Feeling overwhelmed by work? Have you skipped out on vacation plans this year or the past few years? Taking a vacation is much-needed downtime that your body needs – both mentally and physically, to maintain a happy work and play balance.
Research shows that Americans work more than anyone in the industrialized world. They also take less vacation, work longer days and retire at older ages. But people who take vacations have lower stress, less risk of heart disease, are happier and have more motivation to achieve goals.
Mental and Physical Benefits
Improved Physical Health: The New York Times reports that taking a vacation every two years will lessen the risk of coronary heart disease or heart attacks. Stress is known to bring on such ailments.
Improved Mental Health: Feelings of calm come with time away from work and relieve stress, which allows the body and mind to heal in ways that it couldn't if it were still under severe pressure.
Greater Well-Being: One study found that three days after vacation, participants' physical complaints, quality of sleep and mood had improved compared to before vacation. These positives were still present five weeks later, especially in those who had more personal time and overall satisfaction during their vacation or downtime.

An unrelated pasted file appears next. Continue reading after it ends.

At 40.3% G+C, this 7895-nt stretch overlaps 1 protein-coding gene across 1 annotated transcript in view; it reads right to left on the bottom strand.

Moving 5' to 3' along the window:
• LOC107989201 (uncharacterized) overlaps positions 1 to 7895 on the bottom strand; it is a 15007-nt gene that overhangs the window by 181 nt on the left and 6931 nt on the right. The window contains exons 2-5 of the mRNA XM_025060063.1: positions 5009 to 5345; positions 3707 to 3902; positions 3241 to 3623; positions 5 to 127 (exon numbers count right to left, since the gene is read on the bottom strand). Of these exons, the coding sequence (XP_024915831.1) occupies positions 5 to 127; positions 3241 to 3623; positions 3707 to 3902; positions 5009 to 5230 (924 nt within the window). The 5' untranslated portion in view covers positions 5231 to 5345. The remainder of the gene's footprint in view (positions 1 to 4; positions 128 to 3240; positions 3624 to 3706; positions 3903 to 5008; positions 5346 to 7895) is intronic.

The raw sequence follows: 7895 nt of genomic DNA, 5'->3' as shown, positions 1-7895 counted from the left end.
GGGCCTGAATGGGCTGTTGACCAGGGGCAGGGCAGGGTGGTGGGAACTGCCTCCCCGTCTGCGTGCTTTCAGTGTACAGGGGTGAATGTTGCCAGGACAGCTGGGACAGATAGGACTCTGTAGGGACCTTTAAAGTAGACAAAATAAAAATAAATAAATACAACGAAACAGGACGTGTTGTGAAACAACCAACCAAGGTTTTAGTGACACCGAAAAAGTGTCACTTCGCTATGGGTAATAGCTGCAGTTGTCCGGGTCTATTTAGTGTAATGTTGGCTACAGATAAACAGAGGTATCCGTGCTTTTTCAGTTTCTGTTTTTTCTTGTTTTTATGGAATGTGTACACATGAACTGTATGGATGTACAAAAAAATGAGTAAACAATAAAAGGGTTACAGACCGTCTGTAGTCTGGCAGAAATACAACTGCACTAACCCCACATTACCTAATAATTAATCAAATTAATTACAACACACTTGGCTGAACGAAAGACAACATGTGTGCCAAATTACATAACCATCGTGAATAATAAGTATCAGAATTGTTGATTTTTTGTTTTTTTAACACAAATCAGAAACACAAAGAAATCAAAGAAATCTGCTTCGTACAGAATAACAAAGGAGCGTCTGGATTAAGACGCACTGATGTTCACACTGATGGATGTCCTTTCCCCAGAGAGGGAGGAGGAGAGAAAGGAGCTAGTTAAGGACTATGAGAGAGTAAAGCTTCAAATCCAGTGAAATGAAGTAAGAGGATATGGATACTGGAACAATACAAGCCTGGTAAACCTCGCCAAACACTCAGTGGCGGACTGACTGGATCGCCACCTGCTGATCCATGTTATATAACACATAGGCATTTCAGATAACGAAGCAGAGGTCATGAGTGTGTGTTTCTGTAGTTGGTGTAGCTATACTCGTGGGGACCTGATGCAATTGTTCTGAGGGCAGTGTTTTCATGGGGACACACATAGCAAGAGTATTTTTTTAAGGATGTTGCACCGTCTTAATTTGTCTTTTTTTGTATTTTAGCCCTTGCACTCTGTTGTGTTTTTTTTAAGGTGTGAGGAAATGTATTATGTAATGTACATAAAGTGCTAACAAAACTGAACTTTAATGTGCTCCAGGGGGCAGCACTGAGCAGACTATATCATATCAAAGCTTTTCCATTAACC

Decreased burnout: Workers who take regular downtime to relax are less likely to experience burnout. This makes these employees more creative and productive than their overworked, under-rested counterparts.
Planning: Research shows the biggest boost in happiness comes from planning the vacation. A vacation can serve as daily motivation toward something fun and can help keep a positive mindset through difficult obstacles and workplace stress.
The bottom line is, taking time away from work and daily life can improve health, motivation, relationships, job performance and perspective, and give us the break we need to return to our lives, jobs and responsibilities refreshed and better equipped to handle anything.